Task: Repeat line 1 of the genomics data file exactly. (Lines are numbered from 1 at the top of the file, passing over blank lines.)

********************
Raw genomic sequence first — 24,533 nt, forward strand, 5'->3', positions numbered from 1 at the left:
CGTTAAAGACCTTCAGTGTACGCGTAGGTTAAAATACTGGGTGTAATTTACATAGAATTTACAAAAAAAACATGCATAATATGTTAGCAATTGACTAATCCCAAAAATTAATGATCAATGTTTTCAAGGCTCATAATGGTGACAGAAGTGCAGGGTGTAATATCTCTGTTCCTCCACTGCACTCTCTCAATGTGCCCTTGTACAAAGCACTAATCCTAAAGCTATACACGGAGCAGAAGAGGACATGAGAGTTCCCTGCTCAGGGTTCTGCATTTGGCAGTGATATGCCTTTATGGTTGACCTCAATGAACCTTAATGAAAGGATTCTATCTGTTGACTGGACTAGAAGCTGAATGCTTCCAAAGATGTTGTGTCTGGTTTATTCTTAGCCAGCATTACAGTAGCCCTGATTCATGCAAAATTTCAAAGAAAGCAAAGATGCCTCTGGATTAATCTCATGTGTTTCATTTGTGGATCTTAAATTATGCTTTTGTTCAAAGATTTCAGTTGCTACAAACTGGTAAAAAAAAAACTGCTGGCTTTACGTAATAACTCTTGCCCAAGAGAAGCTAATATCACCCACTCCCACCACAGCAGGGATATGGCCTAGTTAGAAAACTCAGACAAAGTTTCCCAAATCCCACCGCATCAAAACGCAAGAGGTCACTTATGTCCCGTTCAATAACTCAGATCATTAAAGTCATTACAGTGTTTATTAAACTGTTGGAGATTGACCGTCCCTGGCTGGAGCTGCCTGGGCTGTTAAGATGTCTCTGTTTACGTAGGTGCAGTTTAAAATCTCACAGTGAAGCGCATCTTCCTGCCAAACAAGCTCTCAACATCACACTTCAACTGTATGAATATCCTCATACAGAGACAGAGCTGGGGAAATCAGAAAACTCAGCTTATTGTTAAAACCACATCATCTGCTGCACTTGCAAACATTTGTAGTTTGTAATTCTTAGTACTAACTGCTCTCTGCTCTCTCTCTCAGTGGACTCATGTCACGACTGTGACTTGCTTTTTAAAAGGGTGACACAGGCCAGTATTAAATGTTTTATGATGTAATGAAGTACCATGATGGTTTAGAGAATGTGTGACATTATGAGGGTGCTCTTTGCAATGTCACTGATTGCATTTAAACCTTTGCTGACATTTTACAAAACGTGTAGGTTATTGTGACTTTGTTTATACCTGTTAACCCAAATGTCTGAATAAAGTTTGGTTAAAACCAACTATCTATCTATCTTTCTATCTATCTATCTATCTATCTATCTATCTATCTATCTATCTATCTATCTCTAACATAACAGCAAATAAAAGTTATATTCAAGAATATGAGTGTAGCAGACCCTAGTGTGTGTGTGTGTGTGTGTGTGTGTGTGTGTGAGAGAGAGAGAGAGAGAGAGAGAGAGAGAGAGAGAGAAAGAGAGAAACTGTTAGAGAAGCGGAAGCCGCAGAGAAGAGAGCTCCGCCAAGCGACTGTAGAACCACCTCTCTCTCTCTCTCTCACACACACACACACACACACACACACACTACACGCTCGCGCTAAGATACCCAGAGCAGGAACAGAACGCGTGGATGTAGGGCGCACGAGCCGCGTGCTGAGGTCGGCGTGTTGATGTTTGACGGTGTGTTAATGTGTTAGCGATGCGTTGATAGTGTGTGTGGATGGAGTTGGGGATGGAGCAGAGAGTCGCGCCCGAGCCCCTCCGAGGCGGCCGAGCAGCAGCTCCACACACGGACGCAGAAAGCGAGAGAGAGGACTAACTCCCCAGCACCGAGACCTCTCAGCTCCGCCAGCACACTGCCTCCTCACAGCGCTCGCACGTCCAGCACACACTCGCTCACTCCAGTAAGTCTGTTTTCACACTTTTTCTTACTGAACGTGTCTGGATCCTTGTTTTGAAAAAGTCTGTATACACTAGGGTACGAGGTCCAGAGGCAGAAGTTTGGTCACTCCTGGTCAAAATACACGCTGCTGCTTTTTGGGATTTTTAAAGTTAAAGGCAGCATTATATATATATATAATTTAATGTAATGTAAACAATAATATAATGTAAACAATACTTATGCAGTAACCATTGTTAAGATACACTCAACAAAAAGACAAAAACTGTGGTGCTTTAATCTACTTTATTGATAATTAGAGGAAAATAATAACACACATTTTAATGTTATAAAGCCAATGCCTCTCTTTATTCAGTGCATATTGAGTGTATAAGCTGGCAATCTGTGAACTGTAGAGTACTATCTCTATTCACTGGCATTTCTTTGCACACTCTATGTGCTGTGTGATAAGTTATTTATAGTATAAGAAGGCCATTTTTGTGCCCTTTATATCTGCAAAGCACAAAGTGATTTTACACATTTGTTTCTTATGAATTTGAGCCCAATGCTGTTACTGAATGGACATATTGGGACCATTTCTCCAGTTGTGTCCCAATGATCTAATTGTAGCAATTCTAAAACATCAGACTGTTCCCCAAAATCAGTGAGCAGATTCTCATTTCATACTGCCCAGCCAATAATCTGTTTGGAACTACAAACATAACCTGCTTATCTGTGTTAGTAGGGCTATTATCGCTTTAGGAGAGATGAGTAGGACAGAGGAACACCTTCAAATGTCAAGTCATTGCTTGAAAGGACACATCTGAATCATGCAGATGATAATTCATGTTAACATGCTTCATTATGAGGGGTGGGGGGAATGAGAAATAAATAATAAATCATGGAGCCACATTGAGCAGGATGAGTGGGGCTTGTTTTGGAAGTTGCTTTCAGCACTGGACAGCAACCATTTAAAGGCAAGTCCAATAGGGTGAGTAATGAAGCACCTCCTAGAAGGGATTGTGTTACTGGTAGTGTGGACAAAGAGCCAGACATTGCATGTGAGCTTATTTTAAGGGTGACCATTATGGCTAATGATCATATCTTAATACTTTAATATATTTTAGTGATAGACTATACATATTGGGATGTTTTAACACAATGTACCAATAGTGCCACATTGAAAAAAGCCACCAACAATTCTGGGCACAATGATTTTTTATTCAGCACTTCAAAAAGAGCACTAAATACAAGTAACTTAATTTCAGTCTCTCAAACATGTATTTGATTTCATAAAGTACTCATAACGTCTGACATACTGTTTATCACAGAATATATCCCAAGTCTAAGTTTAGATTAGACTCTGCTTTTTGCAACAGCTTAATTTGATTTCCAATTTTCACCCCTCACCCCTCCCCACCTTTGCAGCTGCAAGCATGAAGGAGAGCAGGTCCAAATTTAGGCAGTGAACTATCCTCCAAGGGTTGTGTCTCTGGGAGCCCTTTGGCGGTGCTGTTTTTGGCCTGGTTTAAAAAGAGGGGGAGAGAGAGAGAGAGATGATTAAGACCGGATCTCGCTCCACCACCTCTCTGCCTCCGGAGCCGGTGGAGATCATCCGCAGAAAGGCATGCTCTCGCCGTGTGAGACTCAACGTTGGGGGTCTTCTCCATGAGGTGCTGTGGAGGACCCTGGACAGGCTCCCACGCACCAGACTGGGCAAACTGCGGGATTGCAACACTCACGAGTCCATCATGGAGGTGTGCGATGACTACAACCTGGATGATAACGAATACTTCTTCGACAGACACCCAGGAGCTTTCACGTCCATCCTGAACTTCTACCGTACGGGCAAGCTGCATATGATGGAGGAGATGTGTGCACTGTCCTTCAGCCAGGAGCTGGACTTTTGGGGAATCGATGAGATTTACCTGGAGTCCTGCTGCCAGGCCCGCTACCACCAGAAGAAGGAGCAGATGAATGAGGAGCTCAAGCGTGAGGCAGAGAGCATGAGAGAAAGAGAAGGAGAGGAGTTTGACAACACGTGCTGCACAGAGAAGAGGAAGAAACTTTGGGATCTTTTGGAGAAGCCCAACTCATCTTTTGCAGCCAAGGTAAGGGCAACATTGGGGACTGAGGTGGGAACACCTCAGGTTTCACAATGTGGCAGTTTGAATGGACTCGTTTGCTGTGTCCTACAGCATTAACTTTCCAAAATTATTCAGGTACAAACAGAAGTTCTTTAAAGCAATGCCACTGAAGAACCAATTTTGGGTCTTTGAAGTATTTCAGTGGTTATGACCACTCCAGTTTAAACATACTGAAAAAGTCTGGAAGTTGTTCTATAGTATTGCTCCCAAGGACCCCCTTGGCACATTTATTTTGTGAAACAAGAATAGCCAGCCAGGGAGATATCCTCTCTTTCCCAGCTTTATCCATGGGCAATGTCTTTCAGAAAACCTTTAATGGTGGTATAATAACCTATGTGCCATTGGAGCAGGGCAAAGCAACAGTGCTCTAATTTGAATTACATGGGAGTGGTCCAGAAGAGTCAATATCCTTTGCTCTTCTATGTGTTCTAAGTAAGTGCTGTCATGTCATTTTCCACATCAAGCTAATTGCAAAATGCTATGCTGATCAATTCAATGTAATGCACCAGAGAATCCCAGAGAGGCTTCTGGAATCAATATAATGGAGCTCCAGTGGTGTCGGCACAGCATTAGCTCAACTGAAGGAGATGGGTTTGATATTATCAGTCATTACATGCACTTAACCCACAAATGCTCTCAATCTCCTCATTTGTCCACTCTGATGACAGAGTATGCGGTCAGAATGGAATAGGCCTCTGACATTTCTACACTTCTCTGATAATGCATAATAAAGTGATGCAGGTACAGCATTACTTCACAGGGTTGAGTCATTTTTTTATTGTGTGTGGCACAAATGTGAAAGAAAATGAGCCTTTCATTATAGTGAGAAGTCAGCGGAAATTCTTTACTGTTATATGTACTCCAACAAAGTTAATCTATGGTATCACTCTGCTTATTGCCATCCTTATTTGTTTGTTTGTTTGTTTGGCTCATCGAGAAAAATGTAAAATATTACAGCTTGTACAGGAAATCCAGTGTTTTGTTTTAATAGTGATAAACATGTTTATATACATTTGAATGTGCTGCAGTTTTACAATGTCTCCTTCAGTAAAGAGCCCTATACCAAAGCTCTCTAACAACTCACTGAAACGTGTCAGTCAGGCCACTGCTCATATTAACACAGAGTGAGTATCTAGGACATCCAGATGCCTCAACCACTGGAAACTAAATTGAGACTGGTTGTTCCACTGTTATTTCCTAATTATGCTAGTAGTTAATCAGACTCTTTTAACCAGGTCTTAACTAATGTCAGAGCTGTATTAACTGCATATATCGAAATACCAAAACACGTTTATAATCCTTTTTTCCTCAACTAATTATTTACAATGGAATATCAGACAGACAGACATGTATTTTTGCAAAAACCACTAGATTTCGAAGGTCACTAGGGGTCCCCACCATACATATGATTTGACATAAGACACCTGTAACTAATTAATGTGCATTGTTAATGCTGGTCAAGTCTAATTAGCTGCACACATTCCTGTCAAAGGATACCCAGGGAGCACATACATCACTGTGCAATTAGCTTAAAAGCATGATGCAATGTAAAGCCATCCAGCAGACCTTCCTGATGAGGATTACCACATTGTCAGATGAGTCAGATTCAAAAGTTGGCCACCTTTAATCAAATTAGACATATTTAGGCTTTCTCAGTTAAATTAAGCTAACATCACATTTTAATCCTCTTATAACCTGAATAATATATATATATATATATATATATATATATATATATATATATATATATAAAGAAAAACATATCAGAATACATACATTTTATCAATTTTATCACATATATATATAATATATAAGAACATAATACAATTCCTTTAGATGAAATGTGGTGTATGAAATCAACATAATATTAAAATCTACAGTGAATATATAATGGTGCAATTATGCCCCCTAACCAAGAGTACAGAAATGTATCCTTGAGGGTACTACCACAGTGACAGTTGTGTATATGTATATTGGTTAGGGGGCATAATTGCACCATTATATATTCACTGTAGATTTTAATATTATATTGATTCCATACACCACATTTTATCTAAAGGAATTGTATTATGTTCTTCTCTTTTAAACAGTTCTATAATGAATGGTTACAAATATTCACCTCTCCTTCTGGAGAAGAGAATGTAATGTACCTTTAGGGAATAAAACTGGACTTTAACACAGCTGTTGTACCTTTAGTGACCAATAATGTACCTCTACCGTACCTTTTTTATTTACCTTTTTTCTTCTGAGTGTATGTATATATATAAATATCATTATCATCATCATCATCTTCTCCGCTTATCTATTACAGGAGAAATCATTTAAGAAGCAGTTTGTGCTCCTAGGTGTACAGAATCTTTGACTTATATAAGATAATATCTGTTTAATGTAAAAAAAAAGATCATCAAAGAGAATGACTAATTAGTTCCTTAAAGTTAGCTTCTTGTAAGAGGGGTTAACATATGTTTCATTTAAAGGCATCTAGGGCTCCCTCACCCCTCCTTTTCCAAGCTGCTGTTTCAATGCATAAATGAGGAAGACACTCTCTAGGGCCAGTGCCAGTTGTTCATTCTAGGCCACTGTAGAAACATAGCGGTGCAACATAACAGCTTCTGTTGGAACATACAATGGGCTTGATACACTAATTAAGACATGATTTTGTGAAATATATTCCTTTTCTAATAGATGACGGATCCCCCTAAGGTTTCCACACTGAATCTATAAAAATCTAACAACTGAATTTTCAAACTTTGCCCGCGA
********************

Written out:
Raw genomic sequence first — 24,533 nt, forward strand, 5'->3', positions numbered from 1 at the left: